That is the question that I am pondering at the moment after nearly two weeks of remote learning with my four children as a result of COVID19. Like all parents and teachers in this situation, it has not been easy. Furthermore, the likelihood of this continuing into term 2 is quite daunting. I think everyone is trying to do the best for our children and I want to thank not only the teachers of my children, but all teachers for what they have accomplished so far during this crisis.
I must admit I do feel like a substitute teacher at the moment. Each morning I check the inbox tray for the work that has been set by my children’s teachers. The morning session is often a mad scramble of trying to interpret the set work, answer clarifying questions and try build some type of independence, so that I can complete my work (Often impossible with a Kindy and Year 1 student in the mix). The rest of the day reminds me of cramming to complete a University assignment. It’s a crazy rush to ensure everything is completed before 3pm and to provide their teachers with the opportunity to give the kids feedback (Which they love!).
Here is a more detailed example of my day:
But wait there is more…… Mathletics, Studdyladder, Read Theory, constructing an Easter Hat for our virtual parade next week. In addition, running the canteen and yard supervision during trampoline time and that does not include a number of Zoom meetings and other work that I completed during the day. The challenge for me is that I am a trained teacher and this is tough work, especially balancing educational supervision and my core work.
In a recent news article, NSW Education Minister Sarah Mitchell helped relieve some stress and anxiety from parents when she commented “that a few hours worth of maths and literacy was sufficient for remote learning and parents should not beat themselves up over getting everything completed”. An interesting comment when prior to COVID19 everything in the media about education was laser focused on schools not meeting educational benchmarks within PISA assessments and constant declines in NAPLAN testing results. It is liberating to know that these types of assessments are no longer important to governments, which is great news!
In light of this, I am curious about a few things:
- What effect will this situation have on my children’s learning progress?
- If my role is to supervise the educational program of my children, what will be the magnitude of the impact that I will/can have on their learning outcomes?
- What if this situation creates a greater impact on learning? Do we go back to the same way, when the situation is resolved?
To align my thinking and possibly answer some of my own questions. I thought that the research conducted by John Hattie would be a good benchmark. Given his research the effect of this situation should be somewhere between 0.15 and 0.40 as shown in his famous diagram highlighting the Barometer of Influence.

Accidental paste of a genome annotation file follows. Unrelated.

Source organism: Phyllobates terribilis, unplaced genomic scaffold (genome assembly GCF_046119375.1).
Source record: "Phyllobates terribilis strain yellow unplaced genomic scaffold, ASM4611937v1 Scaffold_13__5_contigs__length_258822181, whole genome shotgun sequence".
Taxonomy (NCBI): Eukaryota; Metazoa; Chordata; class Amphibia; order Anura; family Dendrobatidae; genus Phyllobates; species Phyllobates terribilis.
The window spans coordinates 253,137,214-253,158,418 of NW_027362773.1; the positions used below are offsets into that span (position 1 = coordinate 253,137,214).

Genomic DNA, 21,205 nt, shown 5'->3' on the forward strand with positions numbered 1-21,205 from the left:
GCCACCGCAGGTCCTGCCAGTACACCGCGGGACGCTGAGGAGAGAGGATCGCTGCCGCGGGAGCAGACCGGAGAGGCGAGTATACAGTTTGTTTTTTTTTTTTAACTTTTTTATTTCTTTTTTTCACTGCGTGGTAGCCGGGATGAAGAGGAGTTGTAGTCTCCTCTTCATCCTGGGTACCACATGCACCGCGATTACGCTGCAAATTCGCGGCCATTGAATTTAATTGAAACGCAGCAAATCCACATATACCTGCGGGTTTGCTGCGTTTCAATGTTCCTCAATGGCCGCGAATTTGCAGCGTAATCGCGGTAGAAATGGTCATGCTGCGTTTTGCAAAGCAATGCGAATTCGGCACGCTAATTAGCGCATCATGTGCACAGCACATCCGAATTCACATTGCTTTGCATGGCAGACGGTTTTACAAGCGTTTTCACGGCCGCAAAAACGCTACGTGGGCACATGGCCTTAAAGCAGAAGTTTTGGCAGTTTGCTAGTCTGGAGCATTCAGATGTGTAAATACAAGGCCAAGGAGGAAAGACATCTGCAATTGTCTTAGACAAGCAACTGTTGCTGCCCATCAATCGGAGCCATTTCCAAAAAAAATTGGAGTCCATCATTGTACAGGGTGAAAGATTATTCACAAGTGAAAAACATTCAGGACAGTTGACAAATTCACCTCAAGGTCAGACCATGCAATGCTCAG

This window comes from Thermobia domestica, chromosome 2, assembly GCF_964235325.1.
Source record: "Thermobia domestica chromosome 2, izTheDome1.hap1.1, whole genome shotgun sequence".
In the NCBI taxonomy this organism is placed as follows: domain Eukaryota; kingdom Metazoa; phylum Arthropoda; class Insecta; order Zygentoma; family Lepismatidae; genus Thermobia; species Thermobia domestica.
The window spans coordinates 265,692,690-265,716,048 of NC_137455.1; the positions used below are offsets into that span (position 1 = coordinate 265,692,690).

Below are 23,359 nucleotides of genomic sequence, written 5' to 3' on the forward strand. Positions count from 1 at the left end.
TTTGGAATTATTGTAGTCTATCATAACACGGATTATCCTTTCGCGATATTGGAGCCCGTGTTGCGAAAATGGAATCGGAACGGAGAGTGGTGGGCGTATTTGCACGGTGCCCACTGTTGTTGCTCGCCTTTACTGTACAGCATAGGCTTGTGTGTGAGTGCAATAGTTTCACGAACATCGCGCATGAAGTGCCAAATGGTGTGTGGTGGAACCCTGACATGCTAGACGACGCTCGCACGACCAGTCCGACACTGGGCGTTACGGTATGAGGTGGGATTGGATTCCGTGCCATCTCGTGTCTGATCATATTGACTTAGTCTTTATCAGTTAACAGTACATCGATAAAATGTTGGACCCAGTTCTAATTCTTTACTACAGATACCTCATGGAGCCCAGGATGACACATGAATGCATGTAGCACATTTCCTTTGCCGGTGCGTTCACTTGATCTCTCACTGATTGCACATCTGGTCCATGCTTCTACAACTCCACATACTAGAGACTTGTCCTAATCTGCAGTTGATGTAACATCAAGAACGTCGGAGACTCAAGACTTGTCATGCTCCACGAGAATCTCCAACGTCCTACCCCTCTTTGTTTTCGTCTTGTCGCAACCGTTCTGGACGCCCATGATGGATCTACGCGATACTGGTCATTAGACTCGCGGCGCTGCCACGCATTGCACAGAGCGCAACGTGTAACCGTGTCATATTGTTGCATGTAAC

However, this situation has number of key factors that must me consider. Within his recent analysis of Influences And Effect Sizes Related To Student Achievement. I can infer that my high parental involvement (0.50) and the reduced class size (0.21) experienced by my children, will have a positive impact their academic progress this year. What is concerning, is that distance education (0.13) and technology in distance education (0.01) have a very low effect on student achievement. Yet, this does not mean that they are not beneficial tools or strategies, but for any impact on student achievement it is more about the changes that we make to our teaching in this changed environment. Just creating a google classroom or setting up a zoom will not yield significant learning growth for our students, it is how we incorporate high impact learning strategies within these tools and situations that make significant differences.
I do agree with Pashi Sahlberg that we cannot expect from ourselves or one another the same things as a normal situation (It is not the same environment that our children experienced 3 weeks ago). The responsibility of teaching our children remains with the school. But maybe there is the opportunity for parents to be more than an educational supervisor. Maybe it is about how we provide honest feedback to what our children can and can’t complete (It is not about doing the work for them). This situation requires a triad of collaboration between teachers, parents and students and communication is the key enabler. If we can foster this mutually beneficial relationship, then we will have a significant impact on moving the dial for student learning during this unprecedented time.